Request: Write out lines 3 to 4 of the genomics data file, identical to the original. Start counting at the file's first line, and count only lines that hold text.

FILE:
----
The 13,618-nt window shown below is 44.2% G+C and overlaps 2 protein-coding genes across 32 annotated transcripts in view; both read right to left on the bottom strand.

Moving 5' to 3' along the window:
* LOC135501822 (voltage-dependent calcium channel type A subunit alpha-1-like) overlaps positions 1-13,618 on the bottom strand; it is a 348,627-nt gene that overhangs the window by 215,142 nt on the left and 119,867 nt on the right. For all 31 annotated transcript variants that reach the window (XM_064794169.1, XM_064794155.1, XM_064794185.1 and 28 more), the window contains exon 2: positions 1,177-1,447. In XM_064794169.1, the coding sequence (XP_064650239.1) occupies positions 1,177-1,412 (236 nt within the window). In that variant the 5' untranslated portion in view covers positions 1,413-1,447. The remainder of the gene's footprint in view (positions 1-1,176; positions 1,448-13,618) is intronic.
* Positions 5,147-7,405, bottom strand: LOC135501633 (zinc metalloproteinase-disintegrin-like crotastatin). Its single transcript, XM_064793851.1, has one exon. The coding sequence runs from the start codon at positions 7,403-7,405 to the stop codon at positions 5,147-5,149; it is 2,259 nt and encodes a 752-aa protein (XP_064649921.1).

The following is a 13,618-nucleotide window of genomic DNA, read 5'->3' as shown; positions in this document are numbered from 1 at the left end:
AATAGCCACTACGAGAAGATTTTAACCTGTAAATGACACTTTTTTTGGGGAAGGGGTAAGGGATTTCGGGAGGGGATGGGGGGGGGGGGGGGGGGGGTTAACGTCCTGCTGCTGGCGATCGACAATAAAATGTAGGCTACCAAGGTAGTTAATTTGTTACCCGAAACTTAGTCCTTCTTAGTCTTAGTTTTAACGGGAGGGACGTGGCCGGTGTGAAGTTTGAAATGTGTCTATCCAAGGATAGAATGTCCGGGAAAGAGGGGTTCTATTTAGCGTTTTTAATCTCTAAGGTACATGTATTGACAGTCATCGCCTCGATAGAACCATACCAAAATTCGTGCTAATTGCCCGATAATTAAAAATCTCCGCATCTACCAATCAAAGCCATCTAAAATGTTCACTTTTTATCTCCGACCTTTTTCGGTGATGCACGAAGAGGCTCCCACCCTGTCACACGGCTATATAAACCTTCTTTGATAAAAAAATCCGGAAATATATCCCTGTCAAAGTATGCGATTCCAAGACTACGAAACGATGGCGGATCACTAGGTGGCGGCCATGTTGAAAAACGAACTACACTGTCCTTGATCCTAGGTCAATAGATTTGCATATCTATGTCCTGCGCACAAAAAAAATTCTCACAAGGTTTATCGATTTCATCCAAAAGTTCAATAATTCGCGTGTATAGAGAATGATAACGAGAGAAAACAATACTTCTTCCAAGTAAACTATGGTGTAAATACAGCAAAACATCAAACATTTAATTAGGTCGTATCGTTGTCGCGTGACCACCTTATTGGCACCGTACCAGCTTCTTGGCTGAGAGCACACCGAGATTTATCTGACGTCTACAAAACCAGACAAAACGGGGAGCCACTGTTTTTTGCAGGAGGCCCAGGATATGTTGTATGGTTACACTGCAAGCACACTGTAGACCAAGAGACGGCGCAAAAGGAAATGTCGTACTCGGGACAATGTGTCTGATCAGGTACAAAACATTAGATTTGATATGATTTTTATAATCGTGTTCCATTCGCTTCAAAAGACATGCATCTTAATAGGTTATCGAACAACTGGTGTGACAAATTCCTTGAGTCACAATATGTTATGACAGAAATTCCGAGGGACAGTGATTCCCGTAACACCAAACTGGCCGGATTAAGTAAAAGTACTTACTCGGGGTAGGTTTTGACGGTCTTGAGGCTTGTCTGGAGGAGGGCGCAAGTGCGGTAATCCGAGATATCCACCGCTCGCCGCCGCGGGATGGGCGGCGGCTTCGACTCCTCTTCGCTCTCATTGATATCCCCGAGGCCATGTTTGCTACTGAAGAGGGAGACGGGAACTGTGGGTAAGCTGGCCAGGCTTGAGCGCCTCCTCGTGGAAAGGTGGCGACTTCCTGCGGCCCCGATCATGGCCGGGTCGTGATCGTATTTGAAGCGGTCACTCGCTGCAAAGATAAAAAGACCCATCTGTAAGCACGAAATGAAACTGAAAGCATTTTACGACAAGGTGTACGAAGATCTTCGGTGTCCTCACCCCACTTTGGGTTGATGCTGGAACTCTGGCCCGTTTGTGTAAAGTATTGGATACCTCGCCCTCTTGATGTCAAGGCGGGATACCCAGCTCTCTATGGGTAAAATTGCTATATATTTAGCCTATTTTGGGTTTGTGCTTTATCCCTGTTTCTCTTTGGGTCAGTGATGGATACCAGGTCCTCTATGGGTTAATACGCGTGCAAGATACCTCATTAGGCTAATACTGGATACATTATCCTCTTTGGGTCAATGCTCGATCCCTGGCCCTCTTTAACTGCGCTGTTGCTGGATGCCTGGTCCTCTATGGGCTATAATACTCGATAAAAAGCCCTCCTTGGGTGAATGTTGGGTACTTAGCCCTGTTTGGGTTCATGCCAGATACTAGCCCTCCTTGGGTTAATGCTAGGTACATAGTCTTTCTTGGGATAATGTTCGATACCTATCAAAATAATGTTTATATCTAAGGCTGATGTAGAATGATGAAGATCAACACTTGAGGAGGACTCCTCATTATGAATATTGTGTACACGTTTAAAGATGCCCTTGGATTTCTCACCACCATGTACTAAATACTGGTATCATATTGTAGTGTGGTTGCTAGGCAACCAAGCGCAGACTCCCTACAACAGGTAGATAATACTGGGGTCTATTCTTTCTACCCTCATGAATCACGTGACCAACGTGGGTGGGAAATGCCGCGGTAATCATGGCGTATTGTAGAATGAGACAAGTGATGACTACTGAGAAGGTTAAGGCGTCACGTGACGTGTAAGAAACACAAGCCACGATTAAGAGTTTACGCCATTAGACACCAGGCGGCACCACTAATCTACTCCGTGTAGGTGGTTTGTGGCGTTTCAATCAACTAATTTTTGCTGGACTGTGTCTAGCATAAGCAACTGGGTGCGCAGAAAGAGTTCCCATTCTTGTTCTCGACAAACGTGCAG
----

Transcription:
* LOC135501822 (voltage-dependent calcium channel type A subunit alpha-1-like) overlaps positions 1-13,618 on the bottom strand; it is a 348,627-nt gene that overhangs the window by 215,142 nt on the left and 119,867 nt on the right. For all 31 annotated transcript variants that reach the window (XM_064794169.1, XM_064794155.1, XM_064794185.1 and 28 more), the window contains exon 2: positions 1,177-1,447. In XM_064794169.1, the coding sequence (XP_064650239.1) occupies positions 1,177-1,412 (236 nt within the window). In that variant the 5' untranslated portion in view covers positions 1,413-1,447. The remainder of the gene's footprint in view (positions 1-1,176; positions 1,448-13,618) is intronic.
* Positions 5,147-7,405, bottom strand: LOC135501633 (zinc metalloproteinase-disintegrin-like crotastatin). Its single transcript, XM_064793851.1, has one exon. The coding sequence runs from the start codon at positions 7,403-7,405 to the stop codon at positions 5,147-5,149; it is 2,259 nt and encodes a 752-aa protein (XP_064649921.1).